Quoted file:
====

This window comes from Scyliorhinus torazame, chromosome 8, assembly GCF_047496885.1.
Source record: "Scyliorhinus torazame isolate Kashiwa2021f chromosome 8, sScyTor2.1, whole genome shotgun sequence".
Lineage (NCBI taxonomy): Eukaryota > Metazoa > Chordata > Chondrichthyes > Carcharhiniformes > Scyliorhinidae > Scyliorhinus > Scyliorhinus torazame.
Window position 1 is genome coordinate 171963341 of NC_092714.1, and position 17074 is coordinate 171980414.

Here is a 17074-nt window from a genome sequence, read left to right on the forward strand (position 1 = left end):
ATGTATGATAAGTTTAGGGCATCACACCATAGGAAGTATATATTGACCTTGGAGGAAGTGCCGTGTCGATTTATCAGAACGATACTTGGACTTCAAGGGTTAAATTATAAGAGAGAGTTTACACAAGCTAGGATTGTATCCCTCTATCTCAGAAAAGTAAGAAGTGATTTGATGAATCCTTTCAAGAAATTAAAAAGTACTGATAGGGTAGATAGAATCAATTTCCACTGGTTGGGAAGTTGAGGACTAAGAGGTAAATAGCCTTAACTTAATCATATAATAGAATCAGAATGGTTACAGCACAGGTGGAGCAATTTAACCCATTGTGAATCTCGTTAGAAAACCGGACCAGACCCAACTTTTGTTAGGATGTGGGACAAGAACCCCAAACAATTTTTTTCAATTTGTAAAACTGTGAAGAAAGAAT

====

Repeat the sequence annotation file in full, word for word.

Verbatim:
This window comes from Scyliorhinus torazame, chromosome 8, assembly GCF_047496885.1.
Source record: "Scyliorhinus torazame isolate Kashiwa2021f chromosome 8, sScyTor2.1, whole genome shotgun sequence".
Lineage (NCBI taxonomy): Eukaryota > Metazoa > Chordata > Chondrichthyes > Carcharhiniformes > Scyliorhinidae > Scyliorhinus > Scyliorhinus torazame.
Window position 1 is genome coordinate 171963341 of NC_092714.1, and position 17074 is coordinate 171980414.

Here is a 17074-nt window from a genome sequence, read left to right on the forward strand (position 1 = left end):
ATGTATGATAAGTTTAGGGCATCACACCATAGGAAGTATATATTGACCTTGGAGGAAGTGCCGTGTCGATTTATCAGAACGATACTTGGACTTCAAGGGTTAAATTATAAGAGAGAGTTTACACAAGCTAGGATTGTATCCCTCTATCTCAGAAAAGTAAGAAGTGATTTGATGAATCCTTTCAAGAAATTAAAAAGTACTGATAGGGTAGATAGAATCAATTTCCACTGGTTGGGAAGTTGAGGACTAAGAGGTAAATAGCCTTAACTTAATCATATAATAGAATCAGAATGGTTACAGCACAGGTGGAGCAATTTAACCCATTGTGAATCTCGTTAGAAAACCGGACCAGACCCAACTTTTGTTAGGATGTGGGACAAGAACCCCAAACAATTTTTTTCAATTTGTAAAACTGTGAAGAAAGAAT